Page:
Mouse model of a UV sensitivity syndrome illustrates skin stem cell dysfunction is linked to cancer pathology.
Cell lifespan is limited by telomeres, DNA sequences that cap chromosomes and control the number of times a cell may be copied. A new study reported in Disease Models & Mechanisms (DMM) describes how telomere dysfunction in skin cells can lead to increased skin cancer risk and pigmentation.
Researchers from Spain investigated the molecular mechanisms underlying skin cell telomere dysfunction using a mouse model of Xeroderma Pigmentosum (XP), a disease in which patients have increased sensitivity to ultraviolet (UV) radiation. Their studies revealed that these mice have impaired skin cell regeneration, and that limiting the activity of a tumor suppressor signaling protein, p53, restores cell regeneration and reduces hyperpigmentation. Surprisingly, limiting p53 activity also advances the progression of skin cancers.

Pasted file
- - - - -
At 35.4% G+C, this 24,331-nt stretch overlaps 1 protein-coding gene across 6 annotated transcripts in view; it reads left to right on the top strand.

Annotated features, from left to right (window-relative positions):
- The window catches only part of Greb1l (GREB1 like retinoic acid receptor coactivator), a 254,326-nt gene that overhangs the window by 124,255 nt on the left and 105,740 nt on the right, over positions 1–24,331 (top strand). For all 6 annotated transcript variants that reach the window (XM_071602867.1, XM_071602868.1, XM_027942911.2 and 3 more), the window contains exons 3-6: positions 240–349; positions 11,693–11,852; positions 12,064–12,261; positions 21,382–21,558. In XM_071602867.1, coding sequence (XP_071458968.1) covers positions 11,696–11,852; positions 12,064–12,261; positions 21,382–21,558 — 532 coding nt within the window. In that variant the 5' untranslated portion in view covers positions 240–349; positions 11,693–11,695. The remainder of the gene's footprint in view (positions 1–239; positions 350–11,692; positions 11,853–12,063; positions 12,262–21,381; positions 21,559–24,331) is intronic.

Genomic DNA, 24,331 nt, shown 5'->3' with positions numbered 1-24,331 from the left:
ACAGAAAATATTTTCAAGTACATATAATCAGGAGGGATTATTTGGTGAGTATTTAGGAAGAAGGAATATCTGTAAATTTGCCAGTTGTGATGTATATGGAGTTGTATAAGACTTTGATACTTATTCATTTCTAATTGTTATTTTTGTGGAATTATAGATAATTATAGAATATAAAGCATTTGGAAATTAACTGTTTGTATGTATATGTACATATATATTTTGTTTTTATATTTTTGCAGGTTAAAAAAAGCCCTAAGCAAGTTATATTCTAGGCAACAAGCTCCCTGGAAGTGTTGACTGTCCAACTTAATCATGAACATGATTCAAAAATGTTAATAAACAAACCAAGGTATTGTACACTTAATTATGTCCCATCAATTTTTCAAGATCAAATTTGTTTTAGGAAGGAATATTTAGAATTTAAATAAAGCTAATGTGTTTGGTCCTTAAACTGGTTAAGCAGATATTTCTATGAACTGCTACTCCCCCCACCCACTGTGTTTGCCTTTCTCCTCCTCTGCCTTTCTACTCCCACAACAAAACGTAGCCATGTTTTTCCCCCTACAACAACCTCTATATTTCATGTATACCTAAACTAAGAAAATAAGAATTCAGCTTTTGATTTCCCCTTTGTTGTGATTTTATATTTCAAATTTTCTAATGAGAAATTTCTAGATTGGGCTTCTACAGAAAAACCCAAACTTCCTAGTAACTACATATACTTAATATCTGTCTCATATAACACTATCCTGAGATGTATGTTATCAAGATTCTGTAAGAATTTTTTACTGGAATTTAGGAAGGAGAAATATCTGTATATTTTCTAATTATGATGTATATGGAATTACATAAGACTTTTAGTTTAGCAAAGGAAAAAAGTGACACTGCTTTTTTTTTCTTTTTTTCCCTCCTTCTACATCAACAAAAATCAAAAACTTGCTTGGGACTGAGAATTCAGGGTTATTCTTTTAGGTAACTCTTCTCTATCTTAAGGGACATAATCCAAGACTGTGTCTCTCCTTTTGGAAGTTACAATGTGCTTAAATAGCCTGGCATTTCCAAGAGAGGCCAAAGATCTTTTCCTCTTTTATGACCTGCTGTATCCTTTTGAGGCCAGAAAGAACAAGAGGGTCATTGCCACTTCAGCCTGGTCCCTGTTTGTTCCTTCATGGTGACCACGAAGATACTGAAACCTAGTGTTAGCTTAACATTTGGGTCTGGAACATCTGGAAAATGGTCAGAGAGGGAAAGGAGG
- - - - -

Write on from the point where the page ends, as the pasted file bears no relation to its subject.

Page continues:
This study establishes a link between telomere dysfunction, cancer progression and the dysfunction of DNA repair mechanisms in XP patients. Understanding the pathways which control cell regeneration and cancer progression in these patients will not only aid in treatments for XP patients, but can likewise provide clues on how to target and better treat other cases of skin cancer.
The report was written Gerdine J. Stout and Maria A. Blasco at the Spanish National Cancer Research Center in Madrid, Spain. The report is published in the March/April issue of Disease Models & Mechanisms (DMM), a research journal published by The Company of Biologists, a non-profit based in Cambridge, UK.
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